In its response, KPO recommended appealing to the state agencies that are required to distribute environmental information.
Following the company’s advice, Green Salvation sent a similar request to the Western Kazakhstan Oblast Department of Environmental Protection. At the same time, a letter was sent to the public prosecutor’s office of Western Kazakhstan Oblast, requesting clarification of the corresponding articles of the Environmental Code.
In October, the department of environmental protection replied that they lacked the technical capability to transfer the requested information, and suggested that we meet with them at their offices in Uralsk. The prosecutor’s office explained that the requirements of the Environmental Code were mandatory for exploiters of natural resources, and that providing the results of environmental monitoring was their obligation, not their right. Armed with these responses from authorized government bodies, Green Salvation sent a second request to KPO.
In December, a reply arrived. The company suggested that a representative of Green Salvation visit their office in Aksai, in order to acquaint themselves with the requested information on the spot, since “verifying and copying the enormous volume of information requested by you in your letter would require significant resources, which KPO does not possess at the present time” (Letter from KPO CE/out/0207, Dec. 6, 2008).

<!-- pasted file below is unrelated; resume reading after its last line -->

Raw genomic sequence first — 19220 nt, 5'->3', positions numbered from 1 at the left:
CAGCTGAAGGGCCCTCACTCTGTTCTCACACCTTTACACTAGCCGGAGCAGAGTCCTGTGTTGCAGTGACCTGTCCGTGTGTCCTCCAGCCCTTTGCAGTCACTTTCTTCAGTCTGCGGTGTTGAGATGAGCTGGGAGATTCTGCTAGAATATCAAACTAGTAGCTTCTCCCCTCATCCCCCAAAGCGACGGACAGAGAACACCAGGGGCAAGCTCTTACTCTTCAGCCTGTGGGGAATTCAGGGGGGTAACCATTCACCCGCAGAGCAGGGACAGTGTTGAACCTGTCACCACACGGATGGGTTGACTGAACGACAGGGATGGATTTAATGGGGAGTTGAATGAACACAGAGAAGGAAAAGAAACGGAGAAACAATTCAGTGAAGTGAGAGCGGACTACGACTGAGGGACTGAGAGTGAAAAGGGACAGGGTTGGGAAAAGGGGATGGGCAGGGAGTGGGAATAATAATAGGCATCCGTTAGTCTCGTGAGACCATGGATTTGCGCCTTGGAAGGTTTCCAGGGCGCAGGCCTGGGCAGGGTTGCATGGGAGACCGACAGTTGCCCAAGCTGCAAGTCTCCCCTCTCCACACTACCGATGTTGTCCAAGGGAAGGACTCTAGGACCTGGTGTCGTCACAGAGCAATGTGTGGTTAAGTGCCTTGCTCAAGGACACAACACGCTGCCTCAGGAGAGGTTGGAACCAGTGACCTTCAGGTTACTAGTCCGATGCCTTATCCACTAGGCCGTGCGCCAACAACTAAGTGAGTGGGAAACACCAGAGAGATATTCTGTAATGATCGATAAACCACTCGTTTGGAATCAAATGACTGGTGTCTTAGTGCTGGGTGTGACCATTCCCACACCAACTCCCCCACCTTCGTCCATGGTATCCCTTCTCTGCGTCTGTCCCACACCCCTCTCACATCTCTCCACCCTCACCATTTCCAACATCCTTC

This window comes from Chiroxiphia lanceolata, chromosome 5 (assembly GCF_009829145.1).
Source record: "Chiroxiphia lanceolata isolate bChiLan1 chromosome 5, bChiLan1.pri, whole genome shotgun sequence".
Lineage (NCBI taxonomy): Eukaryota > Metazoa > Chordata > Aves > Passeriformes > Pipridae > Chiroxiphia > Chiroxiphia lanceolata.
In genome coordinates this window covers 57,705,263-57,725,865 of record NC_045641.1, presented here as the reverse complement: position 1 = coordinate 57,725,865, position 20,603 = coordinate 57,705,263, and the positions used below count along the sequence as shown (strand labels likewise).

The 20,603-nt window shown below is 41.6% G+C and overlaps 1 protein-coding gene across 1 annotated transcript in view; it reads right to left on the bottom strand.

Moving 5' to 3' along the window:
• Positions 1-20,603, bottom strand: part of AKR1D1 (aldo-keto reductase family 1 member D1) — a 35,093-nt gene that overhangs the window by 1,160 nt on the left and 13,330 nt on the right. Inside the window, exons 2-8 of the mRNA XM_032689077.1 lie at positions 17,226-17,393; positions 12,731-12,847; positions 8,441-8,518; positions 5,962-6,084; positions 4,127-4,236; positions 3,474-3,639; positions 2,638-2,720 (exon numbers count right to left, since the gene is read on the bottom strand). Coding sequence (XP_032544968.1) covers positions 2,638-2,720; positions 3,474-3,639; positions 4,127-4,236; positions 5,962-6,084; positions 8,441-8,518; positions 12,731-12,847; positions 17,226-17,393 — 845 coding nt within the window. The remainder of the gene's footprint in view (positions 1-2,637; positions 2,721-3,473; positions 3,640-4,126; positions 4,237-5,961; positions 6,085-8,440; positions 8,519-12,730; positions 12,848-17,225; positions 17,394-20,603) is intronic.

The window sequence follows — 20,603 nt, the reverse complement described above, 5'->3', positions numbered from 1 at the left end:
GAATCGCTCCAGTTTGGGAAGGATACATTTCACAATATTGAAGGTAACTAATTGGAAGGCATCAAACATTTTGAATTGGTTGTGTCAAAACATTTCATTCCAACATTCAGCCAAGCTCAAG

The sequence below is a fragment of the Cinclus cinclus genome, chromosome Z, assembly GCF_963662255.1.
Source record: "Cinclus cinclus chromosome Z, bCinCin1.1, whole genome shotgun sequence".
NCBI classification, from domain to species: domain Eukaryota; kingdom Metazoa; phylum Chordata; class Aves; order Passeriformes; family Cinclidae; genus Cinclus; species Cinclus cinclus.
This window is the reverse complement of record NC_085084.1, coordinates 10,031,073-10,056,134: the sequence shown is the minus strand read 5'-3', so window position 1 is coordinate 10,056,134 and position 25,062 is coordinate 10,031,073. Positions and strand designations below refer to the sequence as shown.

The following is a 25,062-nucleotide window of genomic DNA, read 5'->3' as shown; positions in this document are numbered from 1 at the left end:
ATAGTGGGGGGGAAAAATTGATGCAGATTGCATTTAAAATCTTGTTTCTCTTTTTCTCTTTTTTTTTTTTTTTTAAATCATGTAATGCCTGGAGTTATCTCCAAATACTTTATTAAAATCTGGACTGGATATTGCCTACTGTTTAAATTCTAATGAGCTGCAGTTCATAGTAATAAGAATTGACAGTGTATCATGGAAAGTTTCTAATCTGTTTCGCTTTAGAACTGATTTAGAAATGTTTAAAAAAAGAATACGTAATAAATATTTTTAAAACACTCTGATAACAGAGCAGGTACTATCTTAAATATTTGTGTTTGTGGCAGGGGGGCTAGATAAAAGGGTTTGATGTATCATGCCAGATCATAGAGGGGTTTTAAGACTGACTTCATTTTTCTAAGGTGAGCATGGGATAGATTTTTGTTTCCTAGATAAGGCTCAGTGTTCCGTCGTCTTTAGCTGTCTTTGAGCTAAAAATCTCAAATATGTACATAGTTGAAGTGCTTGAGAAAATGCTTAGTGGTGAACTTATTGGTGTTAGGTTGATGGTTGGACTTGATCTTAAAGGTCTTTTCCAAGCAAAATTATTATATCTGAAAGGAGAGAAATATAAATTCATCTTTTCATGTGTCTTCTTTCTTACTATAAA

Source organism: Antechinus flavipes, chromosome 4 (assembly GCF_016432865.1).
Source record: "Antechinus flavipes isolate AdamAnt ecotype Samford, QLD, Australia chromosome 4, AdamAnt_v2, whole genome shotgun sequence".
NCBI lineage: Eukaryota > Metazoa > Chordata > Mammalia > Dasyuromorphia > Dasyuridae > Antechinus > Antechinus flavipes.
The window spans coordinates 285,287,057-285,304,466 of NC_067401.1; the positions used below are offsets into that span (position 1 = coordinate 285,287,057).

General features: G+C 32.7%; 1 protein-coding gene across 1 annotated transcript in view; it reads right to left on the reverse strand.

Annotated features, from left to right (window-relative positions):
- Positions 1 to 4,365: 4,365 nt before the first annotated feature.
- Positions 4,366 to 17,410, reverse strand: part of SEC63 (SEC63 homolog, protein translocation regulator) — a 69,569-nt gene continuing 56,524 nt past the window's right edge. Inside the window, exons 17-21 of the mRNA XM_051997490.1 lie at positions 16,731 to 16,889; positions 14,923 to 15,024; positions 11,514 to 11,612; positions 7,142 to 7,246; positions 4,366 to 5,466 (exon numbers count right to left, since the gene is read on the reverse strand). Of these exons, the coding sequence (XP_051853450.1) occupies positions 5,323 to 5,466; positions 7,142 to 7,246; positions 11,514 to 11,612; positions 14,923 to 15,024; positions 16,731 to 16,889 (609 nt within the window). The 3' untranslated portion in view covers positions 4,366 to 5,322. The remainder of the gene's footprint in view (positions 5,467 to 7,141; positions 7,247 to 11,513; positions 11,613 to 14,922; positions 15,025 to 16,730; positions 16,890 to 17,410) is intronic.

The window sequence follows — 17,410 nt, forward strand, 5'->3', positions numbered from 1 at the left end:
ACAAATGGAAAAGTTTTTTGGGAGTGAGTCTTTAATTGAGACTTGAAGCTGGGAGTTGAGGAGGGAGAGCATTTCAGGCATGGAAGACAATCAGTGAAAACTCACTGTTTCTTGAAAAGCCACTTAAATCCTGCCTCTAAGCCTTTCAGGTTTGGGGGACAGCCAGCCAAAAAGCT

In March 2009 a solution to the situation was found. Taking KPO’s limited resources into account, the leader of an initiative group of residents from the village of Berezovka, located next to the Karachaganak field, agreed to visit KPO’s offices on Green Salvation’s behalf and acquaint herself with the relevant information. The company was informed in writing of this plan.
In May, members of the initiative group visited KPO. However, after an hour-long conversation with company representatives, they still failed to provide the information, citing the large number of documents involved, and saying that they would need to be polished up first.
Finally, in June 2009 a letter arrived from KPO containing the requested information, which fit easily onto an ordinary compact disk.
Although people say that one might wait three years for a promise to be fulfilled, in the case of KPO we only needed to wait ten months!
Details of correspondence, in chronological order (in Russian
HUMAN RIGHTS / An Oil Democracy, or the Story of Berezovka
Translated by Glenn Kempf